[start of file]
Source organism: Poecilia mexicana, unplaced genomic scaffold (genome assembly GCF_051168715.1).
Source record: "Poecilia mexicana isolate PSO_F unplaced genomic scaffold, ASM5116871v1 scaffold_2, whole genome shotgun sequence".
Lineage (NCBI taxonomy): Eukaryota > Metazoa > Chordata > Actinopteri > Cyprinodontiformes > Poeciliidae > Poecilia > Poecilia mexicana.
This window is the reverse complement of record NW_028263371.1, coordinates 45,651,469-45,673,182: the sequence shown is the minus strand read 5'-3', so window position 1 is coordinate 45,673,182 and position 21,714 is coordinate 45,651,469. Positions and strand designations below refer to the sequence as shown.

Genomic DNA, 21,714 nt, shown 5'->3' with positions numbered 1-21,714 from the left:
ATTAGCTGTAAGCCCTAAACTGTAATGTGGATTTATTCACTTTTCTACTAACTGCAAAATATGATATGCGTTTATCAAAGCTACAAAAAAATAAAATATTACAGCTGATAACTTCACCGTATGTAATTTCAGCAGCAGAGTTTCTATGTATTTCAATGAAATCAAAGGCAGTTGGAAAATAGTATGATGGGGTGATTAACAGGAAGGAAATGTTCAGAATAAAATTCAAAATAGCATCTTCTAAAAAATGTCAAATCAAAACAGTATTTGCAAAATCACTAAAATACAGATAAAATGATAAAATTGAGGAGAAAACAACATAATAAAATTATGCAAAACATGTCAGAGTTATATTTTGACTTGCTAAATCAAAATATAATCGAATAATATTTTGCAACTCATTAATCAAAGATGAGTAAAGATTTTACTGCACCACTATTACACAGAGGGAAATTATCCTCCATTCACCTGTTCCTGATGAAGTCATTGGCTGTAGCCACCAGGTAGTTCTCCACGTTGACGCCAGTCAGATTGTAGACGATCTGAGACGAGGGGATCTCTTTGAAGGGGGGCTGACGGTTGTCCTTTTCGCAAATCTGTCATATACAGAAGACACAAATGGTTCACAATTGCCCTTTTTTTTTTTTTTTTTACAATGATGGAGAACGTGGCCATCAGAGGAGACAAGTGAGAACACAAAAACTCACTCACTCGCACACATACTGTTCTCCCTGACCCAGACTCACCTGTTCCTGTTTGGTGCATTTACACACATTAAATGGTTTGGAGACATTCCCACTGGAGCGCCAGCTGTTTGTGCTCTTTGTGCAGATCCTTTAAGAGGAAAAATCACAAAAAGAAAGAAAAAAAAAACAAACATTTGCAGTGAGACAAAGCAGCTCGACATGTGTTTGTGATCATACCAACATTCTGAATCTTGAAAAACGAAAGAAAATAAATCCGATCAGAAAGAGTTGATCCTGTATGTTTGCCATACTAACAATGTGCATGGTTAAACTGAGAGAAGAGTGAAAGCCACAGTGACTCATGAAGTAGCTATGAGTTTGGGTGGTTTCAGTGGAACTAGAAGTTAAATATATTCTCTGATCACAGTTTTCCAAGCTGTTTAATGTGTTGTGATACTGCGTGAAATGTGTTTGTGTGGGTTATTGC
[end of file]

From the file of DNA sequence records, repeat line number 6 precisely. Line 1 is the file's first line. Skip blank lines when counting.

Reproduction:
ATTAGCTGTAAGCCCTAAACTGTAATGTGGATTTATTCACTTTTCTACTAACTGCAAAATATGATATGCGTTTATCAAAGCTACAAAAAAATAAAATATTACAGCTGATAACTTCACCGTATGTAATTTCAGCAGCAGAGTTTCTATGTATTTCAATGAAATCAAAGGCAGTTGGAAAATAGTATGATGGGGTGATTAACAGGAAGGAAATGTTCAGAATAAAATTCAAAATAGCATCTTCTAAAAAATGTCAAATCAAAACAGTATTTGCAAAATCACTAAAATACAGATAAAATGATAAAATTGAGGAGAAAACAACATAATAAAATTATGCAAAACATGTCAGAGTTATATTTTGACTTGCTAAATCAAAATATAATCGAATAATATTTTGCAACTCATTAATCAAAGATGAGTAAAGATTTTACTGCACCACTATTACACAGAGGGAAATTATCCTCCATTCACCTGTTCCTGATGAAGTCATTGGCTGTAGCCACCAGGTAGTTCTCCACGTTGACGCCAGTCAGATTGTAGACGATCTGAGACGAGGGGATCTCTTTGAAGGGGGGCTGACGGTTGTCCTTTTCGCAAATCTGTCATATACAGAAGACACAAATGGTTCACAATTGCCCTTTTTTTTTTTTTTTTTACAATGATGGAGAACGTGGCCATCAGAGGAGACAAGTGAGAACACAAAAACTCACTCACTCGCACACATACTGTTCTCCCTGACCCAGACTCACCTGTTCCTGTTTGGTGCATTTACACACATTAAATGGTTTGGAGACATTCCCACTGGAGCGCCAGCTGTTTGTGCTCTTTGTGCAGATCCTTTAAGAGGAAAAATCACAAAAAGAAAGAAAAAAAAAACAAACATTTGCAGTGAGACAAAGCAGCTCGACATGTGTTTGTGATCATACCAACATTCTGAATCTTGAAAAACGAAAGAAAATAAATCCGATCAGAAAGAGTTGATCCTGTATGTTTGCCATACTAACAATGTGCATGGTTAAACTGAGAGAAGAGTGAAAGCCACAGTGACTCATGAAGTAGCTATGAGTTTGGGTGGTTTCAGTGGAACTAGAAGTTAAATATATTCTCTGATCACAGTTTTCCAAGCTGTTTAATGTGTTGTGATACTGCGTGAAATGTGTTTGTGTGGGTTATTGC